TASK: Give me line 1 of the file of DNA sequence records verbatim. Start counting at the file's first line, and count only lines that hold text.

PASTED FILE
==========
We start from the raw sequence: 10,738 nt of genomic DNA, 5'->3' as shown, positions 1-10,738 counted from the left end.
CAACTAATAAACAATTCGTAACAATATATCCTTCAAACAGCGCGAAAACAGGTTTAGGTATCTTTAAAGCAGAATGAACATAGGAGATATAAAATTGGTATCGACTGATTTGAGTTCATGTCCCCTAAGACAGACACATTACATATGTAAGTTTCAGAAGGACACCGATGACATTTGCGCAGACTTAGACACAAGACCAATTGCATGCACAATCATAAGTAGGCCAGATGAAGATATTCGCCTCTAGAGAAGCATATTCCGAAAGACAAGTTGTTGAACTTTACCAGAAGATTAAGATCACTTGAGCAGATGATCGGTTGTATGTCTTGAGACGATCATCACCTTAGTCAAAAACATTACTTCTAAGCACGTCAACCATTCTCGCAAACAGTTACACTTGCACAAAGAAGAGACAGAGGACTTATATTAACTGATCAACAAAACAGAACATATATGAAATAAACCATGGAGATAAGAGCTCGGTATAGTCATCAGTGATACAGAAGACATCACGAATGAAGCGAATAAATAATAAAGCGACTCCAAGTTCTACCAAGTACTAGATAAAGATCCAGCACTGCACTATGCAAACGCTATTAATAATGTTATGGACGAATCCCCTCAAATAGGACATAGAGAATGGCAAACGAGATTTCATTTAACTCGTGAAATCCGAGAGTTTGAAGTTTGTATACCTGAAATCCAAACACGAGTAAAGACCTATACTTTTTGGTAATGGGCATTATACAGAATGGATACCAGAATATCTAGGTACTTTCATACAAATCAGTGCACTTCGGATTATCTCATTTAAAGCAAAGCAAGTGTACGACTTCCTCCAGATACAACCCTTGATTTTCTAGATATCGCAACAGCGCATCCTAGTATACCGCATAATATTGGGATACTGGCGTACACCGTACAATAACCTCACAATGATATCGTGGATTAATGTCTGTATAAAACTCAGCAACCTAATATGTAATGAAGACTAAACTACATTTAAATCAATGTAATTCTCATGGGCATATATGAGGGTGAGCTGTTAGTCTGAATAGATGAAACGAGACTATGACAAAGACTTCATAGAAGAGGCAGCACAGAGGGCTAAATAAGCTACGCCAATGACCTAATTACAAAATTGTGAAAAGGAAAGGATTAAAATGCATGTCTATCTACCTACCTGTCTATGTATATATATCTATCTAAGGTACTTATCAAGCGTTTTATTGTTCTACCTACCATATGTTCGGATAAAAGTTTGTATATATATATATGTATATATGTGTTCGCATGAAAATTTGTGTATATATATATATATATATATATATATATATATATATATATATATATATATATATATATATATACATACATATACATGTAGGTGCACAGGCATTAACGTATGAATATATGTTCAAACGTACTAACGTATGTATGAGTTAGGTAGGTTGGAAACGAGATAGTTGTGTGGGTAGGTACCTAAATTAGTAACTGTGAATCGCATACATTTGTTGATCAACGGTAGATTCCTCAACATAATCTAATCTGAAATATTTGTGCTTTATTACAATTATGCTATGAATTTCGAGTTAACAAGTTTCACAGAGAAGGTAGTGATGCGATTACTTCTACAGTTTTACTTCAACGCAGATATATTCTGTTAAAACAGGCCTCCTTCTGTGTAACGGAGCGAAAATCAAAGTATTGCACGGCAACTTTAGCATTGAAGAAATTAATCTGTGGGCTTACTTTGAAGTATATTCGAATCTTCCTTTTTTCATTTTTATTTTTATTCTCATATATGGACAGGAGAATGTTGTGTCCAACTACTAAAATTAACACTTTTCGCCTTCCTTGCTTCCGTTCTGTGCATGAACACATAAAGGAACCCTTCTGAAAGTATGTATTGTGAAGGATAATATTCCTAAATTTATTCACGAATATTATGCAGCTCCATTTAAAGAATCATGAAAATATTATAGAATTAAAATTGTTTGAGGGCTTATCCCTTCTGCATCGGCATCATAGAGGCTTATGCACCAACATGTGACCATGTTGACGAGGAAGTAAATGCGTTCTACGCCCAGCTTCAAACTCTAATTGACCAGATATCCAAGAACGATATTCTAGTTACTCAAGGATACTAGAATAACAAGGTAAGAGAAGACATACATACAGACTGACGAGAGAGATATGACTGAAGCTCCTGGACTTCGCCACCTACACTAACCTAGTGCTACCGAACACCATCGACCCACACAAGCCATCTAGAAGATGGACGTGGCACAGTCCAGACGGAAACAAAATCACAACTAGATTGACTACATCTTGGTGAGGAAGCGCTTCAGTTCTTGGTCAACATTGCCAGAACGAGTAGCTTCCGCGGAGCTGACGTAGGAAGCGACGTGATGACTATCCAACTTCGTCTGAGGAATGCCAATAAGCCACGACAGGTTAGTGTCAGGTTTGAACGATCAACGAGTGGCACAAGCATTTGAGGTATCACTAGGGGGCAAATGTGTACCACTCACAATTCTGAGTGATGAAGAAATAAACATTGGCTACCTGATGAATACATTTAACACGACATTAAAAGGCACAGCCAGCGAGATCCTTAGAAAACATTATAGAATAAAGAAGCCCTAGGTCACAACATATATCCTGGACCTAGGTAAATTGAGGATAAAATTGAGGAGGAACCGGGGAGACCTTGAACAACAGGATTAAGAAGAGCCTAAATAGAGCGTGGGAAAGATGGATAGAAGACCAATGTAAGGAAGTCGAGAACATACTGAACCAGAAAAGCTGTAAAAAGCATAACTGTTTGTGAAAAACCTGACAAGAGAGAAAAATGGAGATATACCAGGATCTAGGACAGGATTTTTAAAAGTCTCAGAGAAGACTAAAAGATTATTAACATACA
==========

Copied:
We start from the raw sequence: 10,738 nt of genomic DNA, 5'->3' as shown, positions 1-10,738 counted from the left end.